Several of your novels are set abroad. Do you travel to research, and do you enjoy travelling?  

I love travelling and I have travelled a few times for research, but never in ideal circumstances. I went to Corfu one September and the rain was so torrential I hardly left my hotel room. It wasn’t quite the baking Ionian island I had in mind! Sun Damage is set in the south of France, on the coast and in Provence, and I had intended to research extensively – but Covid got in the way of that. I spent a lot of time on Google instead! 

Do you have a writing routine? Can you write anywhere? 

I don’t have an easy answer to that as it varies enormously. At certain stages, usually about two chapters in, I can usually write anywhere. I remember going to year 3 show at my daughter’s primary school and sitting on the stone steps outside the hall in the interval, desperately trying to get the words down. Other times, when it is stickier, I need perfect quiet and an empty house. Noise cancelling headphones have changed my life. 

Do you plan your storylines in advance or go where the story takes you? 

I try and plan as much as I can, even though I hate planning. It can be slow and frustrating – partly because once I have an initial idea, I’m itching to dive it and partly because when you are planning, you’re basically just working your way around problems and roadblocks. I once met a thriller writer in India who had been an asset manager and he plotted down to the nth degree using spreadsheets and flow charts. I’m envious of that sort of certitude. I know the direction of things will change as my characters get my skin, but I try to force myself to be as detailed as I can in my initial ‘Plot’ file, because I know, if I don’t, I’ll be in trouble later.  

What advice would you give to other aspiring writers? 

It’s the advice someone gave me: write, write and keep writing. Open a file or a notebook and try and put something down every day. Give yourself a word deadline and meet it. Think of it as ‘draft 0’ and don’t imagine anyone else is going to read it. Don’t show anything until you have finished. You should show it to people you trust and definitely take their advice on board, but not until you have reached the end.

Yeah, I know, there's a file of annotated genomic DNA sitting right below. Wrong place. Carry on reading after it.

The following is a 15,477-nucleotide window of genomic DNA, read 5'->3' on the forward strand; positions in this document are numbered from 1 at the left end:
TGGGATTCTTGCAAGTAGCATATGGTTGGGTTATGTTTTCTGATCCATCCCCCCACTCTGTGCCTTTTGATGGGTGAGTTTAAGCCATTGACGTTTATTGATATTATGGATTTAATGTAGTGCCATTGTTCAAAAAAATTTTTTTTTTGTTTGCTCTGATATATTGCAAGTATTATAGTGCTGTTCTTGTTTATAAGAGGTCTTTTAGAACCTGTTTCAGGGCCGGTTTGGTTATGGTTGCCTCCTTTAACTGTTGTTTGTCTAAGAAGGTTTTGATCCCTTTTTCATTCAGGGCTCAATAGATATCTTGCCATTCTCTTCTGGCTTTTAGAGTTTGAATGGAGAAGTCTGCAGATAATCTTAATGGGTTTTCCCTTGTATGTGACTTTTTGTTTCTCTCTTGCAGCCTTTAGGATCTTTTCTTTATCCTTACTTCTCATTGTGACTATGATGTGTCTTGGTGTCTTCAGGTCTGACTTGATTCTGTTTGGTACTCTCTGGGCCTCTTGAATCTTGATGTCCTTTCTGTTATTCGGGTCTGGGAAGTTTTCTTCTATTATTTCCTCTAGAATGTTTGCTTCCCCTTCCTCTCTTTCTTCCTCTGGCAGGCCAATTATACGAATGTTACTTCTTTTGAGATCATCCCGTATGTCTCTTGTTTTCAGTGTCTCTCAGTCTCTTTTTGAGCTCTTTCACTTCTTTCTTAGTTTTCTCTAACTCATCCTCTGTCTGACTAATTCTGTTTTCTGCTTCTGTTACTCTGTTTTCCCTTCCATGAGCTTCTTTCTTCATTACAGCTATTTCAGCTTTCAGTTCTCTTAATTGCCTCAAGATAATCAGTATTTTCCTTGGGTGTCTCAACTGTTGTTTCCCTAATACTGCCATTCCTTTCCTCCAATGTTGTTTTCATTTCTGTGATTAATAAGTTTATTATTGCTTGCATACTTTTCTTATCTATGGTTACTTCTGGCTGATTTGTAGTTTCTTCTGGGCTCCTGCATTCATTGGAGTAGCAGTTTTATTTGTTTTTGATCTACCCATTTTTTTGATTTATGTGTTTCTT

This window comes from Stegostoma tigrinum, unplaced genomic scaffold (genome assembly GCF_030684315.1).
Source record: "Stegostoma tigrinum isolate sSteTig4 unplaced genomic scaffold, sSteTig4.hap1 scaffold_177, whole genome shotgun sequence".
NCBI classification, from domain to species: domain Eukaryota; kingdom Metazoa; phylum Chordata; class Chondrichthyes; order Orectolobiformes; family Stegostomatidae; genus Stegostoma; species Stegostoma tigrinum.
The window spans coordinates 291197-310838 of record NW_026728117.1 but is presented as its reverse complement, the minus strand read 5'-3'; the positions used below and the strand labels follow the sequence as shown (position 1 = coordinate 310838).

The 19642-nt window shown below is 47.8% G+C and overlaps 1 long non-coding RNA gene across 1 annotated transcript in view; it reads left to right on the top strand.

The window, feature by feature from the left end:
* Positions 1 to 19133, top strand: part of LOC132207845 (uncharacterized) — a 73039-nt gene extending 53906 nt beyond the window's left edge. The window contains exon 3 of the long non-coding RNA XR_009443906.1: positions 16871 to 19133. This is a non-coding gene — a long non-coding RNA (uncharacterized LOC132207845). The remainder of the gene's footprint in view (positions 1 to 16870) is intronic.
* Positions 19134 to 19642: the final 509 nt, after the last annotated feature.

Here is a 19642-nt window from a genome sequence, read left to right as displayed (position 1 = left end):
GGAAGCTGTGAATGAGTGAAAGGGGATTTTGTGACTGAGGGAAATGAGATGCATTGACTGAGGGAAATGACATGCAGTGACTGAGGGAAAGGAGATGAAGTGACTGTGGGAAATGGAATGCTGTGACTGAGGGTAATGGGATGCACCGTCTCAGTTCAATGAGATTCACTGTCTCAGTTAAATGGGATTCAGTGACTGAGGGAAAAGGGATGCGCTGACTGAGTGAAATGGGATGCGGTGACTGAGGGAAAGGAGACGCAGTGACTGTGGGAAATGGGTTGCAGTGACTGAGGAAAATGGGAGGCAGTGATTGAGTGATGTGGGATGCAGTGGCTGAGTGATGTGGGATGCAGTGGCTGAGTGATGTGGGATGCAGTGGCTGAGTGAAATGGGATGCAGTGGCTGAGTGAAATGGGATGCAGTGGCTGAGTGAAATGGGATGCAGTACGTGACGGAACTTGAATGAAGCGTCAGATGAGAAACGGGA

Your novels are widely acclaimed for their brilliant characterisation. Where do your characters come from and how do they evolve?  

I often have the idea for a character mulling away at the back of my mind but it’s only when I come up with a relationship that they earn a place in a novel. That’s when I get excited and the sparks begin to fly. I used to do a weekly interview at the Guardian, and I’d meet people from all walks of life – politics, theatre, sport – often with only an hour to work out what to say about them, and I think that gave me an excellent grounding in observation, in picking up the telling details. Character is everything, I think. Without good characters, even the best plots fall apart. 

Sun Damage is very visual and would make an incredible film or TV series. Do you have a dream cast? 

My dream cast would be a bunch of unknowns who become household names by being in Sun Damage! In series after series after series… 

What are you writing next?  

I’m doing the initial research for another thriller about a mother and her estranged daughter. It’s set in London, Paris and Tuscany and I’m hoping to do some research this summer… 

Join the conversation

Once you have signed up, make sure to join the conversation over on our social media channels using #TfLBookClub!